Web creator Tim Berners-Lee launches plan to ‘fix’ the internet

Tim Berners-Lee, the creator of the World Wide Web, is officially launching his plan to “fix” the internet.

The World Wide Web Foundation, a non-profit campaign group set up by Berners-Lee, has secured the backing of tech giants Facebook, Google and Microsoft for the scheme, dubbed the “contract for the web.”

The British computer scientist first outlined his vision to overhaul organizations’ approach to the internet at the Web Summit event last year. At the time, he said the web was “at a tipping point.” The contract calls on companies to respect consumers’ data privacy and urges governments to ensure everyone has access to the internet.

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Exclusive: Fearing data privacy issues, Google cuts some Android phone data for wireless carriers

NEW YORK/SAN FRANCISCO (Reuters) – Alphabet Inc’s Google has shut down a service it provided to wireless carriers globally that showed them weak spots in their network coverage, people familiar with the matter told Reuters, because of Google’s concerns that sharing data from users of its Android phone system might attract the scrutiny of users and regulators.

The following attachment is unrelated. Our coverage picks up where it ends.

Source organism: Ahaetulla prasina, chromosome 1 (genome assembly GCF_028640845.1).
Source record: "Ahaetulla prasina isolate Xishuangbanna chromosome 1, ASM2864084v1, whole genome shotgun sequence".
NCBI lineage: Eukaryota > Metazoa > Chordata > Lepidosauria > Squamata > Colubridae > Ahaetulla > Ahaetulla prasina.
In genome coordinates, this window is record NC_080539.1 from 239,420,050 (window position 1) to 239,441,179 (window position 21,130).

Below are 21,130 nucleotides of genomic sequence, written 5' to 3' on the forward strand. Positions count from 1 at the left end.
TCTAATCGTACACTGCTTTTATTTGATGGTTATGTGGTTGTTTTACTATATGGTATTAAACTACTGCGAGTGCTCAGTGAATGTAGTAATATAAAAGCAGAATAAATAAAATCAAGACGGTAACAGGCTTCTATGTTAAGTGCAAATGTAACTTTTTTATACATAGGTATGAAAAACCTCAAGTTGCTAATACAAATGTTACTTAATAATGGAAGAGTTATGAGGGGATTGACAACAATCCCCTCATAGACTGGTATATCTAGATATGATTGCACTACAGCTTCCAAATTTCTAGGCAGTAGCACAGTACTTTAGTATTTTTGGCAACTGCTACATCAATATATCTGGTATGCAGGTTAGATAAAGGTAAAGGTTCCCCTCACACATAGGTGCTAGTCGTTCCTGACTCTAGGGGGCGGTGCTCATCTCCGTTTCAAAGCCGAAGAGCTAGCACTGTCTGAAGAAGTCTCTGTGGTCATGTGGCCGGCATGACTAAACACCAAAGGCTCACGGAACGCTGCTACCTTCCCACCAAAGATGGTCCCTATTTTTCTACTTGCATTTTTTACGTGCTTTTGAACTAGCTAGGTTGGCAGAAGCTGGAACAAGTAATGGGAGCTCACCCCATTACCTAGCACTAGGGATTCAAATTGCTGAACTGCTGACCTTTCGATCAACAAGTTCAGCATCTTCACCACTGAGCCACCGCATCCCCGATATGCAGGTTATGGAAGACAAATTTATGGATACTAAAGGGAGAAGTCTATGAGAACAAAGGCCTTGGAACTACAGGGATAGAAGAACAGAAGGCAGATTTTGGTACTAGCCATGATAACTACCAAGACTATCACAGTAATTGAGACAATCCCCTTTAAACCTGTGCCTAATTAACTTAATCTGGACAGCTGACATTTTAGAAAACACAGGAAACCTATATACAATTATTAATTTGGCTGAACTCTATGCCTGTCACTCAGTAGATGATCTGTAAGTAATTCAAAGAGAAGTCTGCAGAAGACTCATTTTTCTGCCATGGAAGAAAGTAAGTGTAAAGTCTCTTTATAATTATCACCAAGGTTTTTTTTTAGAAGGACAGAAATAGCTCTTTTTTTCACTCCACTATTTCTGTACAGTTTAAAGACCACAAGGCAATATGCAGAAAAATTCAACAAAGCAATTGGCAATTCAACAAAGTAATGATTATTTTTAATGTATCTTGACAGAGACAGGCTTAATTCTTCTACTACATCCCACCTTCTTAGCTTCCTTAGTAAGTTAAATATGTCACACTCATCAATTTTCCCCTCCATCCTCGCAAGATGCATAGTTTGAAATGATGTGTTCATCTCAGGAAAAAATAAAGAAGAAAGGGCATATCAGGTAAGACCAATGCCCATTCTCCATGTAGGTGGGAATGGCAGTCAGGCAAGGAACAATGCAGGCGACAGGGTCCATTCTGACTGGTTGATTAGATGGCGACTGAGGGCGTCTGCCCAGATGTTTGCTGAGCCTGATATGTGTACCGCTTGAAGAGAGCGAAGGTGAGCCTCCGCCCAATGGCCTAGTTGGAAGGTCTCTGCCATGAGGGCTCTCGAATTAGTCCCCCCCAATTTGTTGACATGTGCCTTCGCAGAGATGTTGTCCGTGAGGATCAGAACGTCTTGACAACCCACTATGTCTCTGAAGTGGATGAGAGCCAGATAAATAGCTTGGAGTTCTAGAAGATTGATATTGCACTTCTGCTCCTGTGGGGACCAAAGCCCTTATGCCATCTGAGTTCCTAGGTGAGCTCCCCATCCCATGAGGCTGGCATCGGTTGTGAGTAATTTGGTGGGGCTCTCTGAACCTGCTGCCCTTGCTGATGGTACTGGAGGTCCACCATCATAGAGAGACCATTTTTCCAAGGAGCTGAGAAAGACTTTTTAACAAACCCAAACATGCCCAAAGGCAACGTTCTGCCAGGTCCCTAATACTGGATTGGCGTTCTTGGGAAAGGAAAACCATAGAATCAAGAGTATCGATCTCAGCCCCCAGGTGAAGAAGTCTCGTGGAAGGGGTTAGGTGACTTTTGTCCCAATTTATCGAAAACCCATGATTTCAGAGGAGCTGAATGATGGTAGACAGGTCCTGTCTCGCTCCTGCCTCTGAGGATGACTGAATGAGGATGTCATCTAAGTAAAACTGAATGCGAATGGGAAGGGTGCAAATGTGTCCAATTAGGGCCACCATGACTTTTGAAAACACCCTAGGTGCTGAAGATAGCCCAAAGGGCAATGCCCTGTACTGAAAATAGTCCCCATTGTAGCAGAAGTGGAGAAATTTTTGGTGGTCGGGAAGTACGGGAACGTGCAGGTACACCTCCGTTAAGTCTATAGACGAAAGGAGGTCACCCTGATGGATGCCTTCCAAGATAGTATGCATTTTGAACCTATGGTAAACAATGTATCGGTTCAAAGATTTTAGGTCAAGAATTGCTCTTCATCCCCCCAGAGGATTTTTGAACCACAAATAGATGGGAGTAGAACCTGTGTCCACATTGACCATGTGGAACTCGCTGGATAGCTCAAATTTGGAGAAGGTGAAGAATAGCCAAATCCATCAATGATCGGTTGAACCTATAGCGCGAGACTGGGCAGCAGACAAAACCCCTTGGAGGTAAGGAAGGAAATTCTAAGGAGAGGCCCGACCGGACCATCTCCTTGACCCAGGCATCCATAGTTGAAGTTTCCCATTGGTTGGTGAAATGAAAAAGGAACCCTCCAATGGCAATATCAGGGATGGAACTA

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U.S. appeals court voids Google ‘cookie’ privacy settlement that paid users nothing

In a 3-0 decision, the 3rd U.S. Circuit Court of Appeals in Philadelphia said it could not tell whether the $5.5 million settlement was fair, reasonable and adequate, and said a lower court judge should revisit the case.

Google, a unit of Alphabet Inc, had been accused of exploiting loopholes in Apple Inc’s Safari and Microsoft Corp’s Internet Explorer browsers to help advertisers bypass cookie blockers.

The settlement approved in February 2017 by U.S. District Judge Sue Robinson in Delaware called for Google to stop using cookies for Safari browsers, and pay the $5.5 million mainly to the plaintiffs’ lawyers and six groups, including some with prior Google ties, to research and promote browser privacy.

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